Alternative Fee Spotlight: Fixed Fee Coverage Opinions and Bad Faith Claims Audits

legal-opinions

Within legal departments today, the most common barriers to obtaining knowledgeable outside counsel for non-litigated matters are cost and uncertainty.   Outside counsel is seen nowdays as an expense which must be scrutinized, limited and reduced.  But there are ways to enjoy the benefit of the independent, objective opinion of outside counsel without worrying that doing so is an unnecessary extravagance, or yet another trip down the black hole of a running meter.

The truth is that most non-litigated matters handled for insurance company legal departments don’t need to be handled  via hourly rate.  Costing such projects is easy and predictable.  And the legal marketplace no longer operates under a single, monolithic pricing model.  Good lawyers are available for reasonable, flexible, affordable fees.

Coverage opinions and claims file audits can be performed by experienced outside counsel via fixed fee, quoted arrangements.  A legal department can get the benefit of a coverage opinion or claims file review for a low, fixed sum, quoted after only a brief review of the scope of the matter.  This small investment in an outside opinion can save an insurer many multiples of the fixed fee cost in coverage or extra-contractual exposure later on.    There are even more savings available with volume discounts or “block” fee quoting for multiple non-litigated  matters.  The options are virtually endless.

Traditionally, the return on investment which a coverage opinion or claims file audit brought was not sufficiently predictable:  the hourly rate arrangement made the initial investment in an outside opinion unclear, and therefore made the benefit hard to measure.  Under a fixed-fee arrangement, six and seven figure exposures can be identified and prevented with small four figure investments.

For more information on providing your legal department the large investment return on fixed fee coverage opinions and claims file audits, reach me at chaddick@dmclaw.com or 717-731-4800.

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Insured’s Failure To Cooperate During Time Limit Demand Leads To Bad Faith Dismissal

Florida, Jan. 19.  A Federal District Judge in Florida has granted summary judgment in favor of Titan Insurance Co. in a bad faith case, finding that the insured’s lack of responsiveness during a time limits settlement demand precluded the case from proceeding further.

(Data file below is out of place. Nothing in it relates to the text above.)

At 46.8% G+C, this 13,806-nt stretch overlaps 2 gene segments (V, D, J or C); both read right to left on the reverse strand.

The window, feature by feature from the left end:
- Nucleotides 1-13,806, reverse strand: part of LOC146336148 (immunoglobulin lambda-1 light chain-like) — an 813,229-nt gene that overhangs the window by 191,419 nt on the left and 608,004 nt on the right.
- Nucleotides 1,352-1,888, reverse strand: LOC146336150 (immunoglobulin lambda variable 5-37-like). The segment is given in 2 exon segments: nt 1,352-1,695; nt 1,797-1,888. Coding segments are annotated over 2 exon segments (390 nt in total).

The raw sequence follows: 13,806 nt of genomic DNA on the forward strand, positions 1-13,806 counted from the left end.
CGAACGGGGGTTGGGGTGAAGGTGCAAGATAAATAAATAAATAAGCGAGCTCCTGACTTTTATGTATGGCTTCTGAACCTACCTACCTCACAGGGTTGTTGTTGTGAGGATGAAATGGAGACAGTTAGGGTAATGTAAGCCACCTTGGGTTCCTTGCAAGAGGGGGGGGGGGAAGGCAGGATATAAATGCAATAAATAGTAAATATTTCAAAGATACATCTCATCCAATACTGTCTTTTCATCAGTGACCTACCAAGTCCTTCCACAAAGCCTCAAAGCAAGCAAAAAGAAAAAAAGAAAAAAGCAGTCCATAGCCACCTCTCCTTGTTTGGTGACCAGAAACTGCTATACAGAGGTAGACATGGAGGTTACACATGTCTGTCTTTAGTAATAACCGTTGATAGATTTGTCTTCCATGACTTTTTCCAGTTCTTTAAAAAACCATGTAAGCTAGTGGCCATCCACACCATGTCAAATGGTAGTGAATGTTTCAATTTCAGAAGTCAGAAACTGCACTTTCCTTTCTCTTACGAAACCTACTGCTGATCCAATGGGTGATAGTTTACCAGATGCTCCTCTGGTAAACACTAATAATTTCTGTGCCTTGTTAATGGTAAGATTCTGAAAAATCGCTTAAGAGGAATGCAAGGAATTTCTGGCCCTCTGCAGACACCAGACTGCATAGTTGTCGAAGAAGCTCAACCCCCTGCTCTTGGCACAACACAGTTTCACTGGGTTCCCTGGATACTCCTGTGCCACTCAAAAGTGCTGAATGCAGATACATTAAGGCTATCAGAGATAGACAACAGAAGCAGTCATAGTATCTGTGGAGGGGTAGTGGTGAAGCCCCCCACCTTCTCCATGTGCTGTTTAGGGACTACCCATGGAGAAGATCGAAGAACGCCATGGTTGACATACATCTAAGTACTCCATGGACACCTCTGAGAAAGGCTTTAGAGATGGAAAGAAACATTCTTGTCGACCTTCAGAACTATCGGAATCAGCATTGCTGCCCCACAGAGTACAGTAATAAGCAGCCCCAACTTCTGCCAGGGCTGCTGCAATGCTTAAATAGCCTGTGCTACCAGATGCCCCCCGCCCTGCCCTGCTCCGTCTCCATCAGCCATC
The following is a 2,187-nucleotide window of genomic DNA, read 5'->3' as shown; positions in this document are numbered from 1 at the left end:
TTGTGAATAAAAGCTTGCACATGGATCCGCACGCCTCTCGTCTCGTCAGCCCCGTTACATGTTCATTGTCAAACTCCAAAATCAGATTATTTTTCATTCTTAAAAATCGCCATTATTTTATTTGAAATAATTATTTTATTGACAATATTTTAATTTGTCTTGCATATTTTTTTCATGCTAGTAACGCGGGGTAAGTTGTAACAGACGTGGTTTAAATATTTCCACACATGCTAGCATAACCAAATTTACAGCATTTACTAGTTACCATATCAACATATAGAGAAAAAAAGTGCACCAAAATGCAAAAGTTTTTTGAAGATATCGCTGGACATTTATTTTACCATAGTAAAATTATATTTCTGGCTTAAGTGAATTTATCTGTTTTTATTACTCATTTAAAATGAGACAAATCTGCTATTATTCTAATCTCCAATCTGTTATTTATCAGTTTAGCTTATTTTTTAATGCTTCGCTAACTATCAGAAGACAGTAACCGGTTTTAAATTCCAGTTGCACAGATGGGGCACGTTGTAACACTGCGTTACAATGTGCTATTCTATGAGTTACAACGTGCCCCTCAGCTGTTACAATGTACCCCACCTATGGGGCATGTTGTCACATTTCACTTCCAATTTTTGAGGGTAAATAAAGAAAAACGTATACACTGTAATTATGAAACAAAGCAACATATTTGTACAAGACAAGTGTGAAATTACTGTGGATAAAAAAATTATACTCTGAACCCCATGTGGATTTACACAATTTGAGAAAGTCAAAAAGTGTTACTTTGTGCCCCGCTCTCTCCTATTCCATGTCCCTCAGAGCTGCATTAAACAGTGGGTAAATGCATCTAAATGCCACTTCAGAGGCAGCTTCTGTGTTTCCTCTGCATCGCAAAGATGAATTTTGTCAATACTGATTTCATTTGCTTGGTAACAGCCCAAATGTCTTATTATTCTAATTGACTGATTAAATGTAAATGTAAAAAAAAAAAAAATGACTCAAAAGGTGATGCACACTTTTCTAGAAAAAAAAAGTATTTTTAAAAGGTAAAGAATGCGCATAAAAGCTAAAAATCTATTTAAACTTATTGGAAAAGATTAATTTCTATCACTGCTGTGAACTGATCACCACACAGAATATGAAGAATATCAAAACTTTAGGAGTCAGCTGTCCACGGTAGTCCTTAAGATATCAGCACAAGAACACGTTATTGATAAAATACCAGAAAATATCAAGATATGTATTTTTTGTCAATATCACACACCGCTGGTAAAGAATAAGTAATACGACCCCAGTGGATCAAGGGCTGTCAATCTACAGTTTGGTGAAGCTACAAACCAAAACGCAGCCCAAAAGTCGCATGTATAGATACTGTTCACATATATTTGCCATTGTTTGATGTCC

In Hinson v. Titan Ins. Co., 2015 U.S. Dist. LEXIS 121666 (N.D. Fla. 2015), Chief Judge M. Casey Rodgers dismissed a third party bad faith suit arising out of an excess verdict against Titan’s insured, Hinson.  During an underlying personal injury case against Hinson, the plaintiff’s lawyer issued a 20 day settlement demand for policy limits, requiring among other things an affidavit from Hinson as to any other applicable insurance.

Titan’s claims personnel made multiple attempts to alert Hinson, including the hand delivery of a draft affidavit to his address, in an effort to comply with the terms of the time limits demand.  Chief Judge Rodgers wrote:

Hinson failed to timely return the required affidavit to meet the [terms of the time limit] demand…The totality of the circumstances demonstrate that Titan diligently pursued a settlement; advised Hinson of the risks of an excess judgment, of settlement opportunities, and the probable outcome of the litigation; and tendered checks on more than one occasion.

Hinson at 15-16.

The Court found that the failure to meet the conditions of the 20 day time limit demand were therefore attributable to the insured, not Titan, and entered judgment for Titan.

The Court also found that Titan’s refusal to agree to try the bad faith claim before the personal injury action and pay the limits to the personal injury plaintiff  if the insurer prevailed in the bad faith case (known in Florida as a “Cunningham agreement”) was not bad faith as a matter of law.

Takeaway:  There is nothing new under the sun here, although the case is a perfect illustration of two key components of dealing with time limit personal injury settlement demands: 1.) claims staff must make Herculean efforts to act  on the insured’s behalf within the demand window, and before it is too late; and 2.) those efforts must be re-traceable in a well-d0cumented claims file.  For additional information on defensive handling of time limit settlement demands, reach me at chaddick@dmclaw.com or 717-731-4800.

Hinson v. Titan Ins. Co., 2015 U.S. Dist. LEXIS 121666 (N.D. Fla. 2015),